ABC also works with the Hawai‘i Division of Forestry and Wildlife and the U.S. Geological Survey to provide annual population monitoring data on the Palila. The 2021 census estimated the population between 452-940 birds, and over the recent 23-year intensive monitoring period, there has been an 89% decline in the species.

ABC is dedicated to the survival of the remaining Hawaiian honeycreepers and the islands' other endemic birds. As part of the Birds, Not Mosquitoes initiative, ABC works with partners on a large-scale effort aimed at curbing the islands' non-native mosquito populations. To do this, the partners propose to deploy a naturally occurring bacteria as “birth control” to reduce mosquito numbers in high-altitude forest bird habitat across the islands.

In June 2023, U.S. Secretary of the Interior Deb Haaland announced the commitment of nearly $16 million in federal funding to restore populations of dwindling endemic Hawaiian songbirds, under the Hawaiian Forest Bird Conservation Keystone Initiative. Among the actions to be funded: expanded captive rearing programs for the most at-risk species; work to control and eradicate invasive mosquitoes that spread avian malaria; and translocation of bird populations to higher elevations, beyond the reach of mosquitoes. Another component of these programs is engagement with Native Hawaiian cultural practitioners and experts.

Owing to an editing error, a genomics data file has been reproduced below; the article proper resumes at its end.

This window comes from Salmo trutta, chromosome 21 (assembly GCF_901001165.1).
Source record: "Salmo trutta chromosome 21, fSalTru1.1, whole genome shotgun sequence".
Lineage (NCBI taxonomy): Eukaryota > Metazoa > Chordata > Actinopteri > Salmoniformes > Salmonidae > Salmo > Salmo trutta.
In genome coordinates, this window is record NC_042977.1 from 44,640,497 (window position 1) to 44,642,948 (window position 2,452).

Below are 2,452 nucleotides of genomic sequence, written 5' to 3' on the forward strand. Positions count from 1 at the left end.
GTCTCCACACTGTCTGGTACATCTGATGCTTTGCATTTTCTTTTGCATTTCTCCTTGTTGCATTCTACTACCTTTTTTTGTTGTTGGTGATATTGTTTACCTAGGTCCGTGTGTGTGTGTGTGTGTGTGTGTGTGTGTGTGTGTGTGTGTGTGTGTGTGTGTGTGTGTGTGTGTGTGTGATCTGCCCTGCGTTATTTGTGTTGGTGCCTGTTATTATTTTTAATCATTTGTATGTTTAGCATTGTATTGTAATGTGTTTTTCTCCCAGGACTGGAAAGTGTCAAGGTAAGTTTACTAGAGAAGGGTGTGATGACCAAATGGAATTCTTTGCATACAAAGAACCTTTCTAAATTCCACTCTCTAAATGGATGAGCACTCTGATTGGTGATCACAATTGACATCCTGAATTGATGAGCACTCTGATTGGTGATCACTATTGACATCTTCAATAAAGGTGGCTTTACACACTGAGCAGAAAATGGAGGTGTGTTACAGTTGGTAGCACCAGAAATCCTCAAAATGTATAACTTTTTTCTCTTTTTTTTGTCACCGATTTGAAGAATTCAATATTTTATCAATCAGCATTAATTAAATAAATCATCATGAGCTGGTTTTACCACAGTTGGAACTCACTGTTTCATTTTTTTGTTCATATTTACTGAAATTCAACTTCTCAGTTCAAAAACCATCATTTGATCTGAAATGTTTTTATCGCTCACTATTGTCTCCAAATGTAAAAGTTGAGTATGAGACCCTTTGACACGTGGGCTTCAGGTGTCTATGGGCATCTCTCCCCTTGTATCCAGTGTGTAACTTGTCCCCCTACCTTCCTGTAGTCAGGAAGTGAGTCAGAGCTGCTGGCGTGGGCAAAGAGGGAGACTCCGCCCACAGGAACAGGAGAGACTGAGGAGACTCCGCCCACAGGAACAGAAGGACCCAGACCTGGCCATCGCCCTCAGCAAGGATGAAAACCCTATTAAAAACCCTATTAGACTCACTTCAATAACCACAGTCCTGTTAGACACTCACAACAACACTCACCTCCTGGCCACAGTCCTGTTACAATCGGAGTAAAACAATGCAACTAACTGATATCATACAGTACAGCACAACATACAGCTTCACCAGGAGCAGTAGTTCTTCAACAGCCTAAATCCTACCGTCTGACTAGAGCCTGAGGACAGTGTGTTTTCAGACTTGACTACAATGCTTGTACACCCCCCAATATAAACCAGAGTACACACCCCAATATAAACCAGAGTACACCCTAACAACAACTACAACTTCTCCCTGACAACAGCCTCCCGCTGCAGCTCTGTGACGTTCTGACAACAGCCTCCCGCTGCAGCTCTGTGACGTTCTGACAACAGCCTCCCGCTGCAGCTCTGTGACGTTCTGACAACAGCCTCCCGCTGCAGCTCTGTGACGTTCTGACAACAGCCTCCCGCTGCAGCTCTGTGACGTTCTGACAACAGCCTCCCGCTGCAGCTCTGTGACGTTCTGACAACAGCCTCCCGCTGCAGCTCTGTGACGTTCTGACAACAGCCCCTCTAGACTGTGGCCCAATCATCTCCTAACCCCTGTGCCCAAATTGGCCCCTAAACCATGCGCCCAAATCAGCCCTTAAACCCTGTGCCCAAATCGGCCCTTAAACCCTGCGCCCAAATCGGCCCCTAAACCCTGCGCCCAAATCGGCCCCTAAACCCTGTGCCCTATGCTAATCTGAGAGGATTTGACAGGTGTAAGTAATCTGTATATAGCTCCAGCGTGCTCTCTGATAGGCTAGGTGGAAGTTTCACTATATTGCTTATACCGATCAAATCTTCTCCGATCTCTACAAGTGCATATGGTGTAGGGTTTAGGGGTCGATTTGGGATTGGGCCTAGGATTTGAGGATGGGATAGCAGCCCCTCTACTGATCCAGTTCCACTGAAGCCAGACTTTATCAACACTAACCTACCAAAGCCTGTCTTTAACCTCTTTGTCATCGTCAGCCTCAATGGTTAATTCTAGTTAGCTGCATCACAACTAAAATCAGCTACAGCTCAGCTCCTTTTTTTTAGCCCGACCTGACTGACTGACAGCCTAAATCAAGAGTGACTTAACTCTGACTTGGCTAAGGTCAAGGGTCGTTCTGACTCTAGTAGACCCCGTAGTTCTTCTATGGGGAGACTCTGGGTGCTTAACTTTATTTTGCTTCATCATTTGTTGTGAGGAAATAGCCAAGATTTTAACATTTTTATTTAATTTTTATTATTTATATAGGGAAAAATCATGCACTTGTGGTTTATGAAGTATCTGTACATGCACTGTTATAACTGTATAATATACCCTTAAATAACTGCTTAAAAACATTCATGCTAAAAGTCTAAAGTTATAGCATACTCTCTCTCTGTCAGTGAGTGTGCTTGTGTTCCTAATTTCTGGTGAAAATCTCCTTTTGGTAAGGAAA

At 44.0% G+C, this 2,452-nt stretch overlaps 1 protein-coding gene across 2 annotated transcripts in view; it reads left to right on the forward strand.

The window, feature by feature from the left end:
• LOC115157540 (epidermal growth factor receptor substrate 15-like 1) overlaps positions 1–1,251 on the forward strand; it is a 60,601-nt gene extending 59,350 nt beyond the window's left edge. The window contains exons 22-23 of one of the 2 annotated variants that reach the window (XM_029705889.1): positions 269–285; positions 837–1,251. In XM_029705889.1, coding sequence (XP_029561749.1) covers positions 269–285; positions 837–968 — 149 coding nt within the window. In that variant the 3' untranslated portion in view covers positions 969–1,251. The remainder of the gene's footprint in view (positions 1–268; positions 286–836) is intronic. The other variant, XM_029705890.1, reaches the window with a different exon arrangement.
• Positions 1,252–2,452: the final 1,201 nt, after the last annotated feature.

Get Involved

Policies enacted by the U.S. Congress and federal agencies have a huge impact on Hawai'i's birds. You can help shape these rules for the better by telling lawmakers to prioritize birds, bird habitat, and bird-friendly measures. To get started, visit ABC's Action Center.

Our Hawaiian partners frequently need help with habitat restoration and other projects benefiting birds. If you live in or will be visiting Hawai'i and would like to volunteer, check the following Facebook accounts for opportunities: Kaua'i Forest Bird Recovery Project, Maui Forest Bird Recovery Project, and Mauna Kea Forest Restoration Project.

American Bird Conservancy and local partners are restoring forests, protecting critical habitat, and much more to save native Hawaiian birds. This is a monumental undertaking, requiring the support of many, and you can help by making a gift today.